740.0011 European War 1939/6171: Telegram

The Chargé in France (Matthews) to the Secretary of State

783. My telegram 762, October 17, 5 p.m.28 An official of the Foreign Office who was in England in a military capacity during the war and who is pro-British in sentiment asked to see me this morning. He said that the political sections at the Foreign Office are quite impressed by the fact that the British have not “reacted” more strongly in the face of recent heavy German bombardments. They feel that British air resistance is growing rapidly weaker. He said that the persons concerned are likewise convinced that the British will soon suffer serious defeat in Egypt. An atmosphere of great depression exists in the Foreign Office and he only hopes that the British can give some tangible and convincing evidence to counteract it.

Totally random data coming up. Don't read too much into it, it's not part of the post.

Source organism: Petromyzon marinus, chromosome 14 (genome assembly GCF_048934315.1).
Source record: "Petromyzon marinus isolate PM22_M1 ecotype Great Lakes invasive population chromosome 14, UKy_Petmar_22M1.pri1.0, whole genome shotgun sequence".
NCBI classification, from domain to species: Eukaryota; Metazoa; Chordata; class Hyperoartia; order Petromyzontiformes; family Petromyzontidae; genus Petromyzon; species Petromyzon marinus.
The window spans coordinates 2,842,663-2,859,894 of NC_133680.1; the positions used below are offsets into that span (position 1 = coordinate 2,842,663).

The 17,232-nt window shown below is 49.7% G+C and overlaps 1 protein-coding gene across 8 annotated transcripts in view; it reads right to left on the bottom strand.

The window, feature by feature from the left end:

He went on to say that this “pessimism” as to British chances might have an important influence on the future attitude of the French Government. He mentioned, for instance, the German demand for utilization [Page 394] of a highway from Paris to Marseille, adding that he presumed “they want the highway for troop movements.” He fears that the Marshal who is “somewhat tired” may finally be brought to accept that condition as well as some control of present free frontiers. Any convincing demonstration of British strength at this immediate juncture might therefore weigh materially in the balance of future French policy.

Baudouin’s strongly anglophobe Chef de Cabinet Guérard has resigned for personal reasons and has been replaced by Boisonger whose views and policies are at least somewhat less anti-British than his predecessor.

  1. Not printed.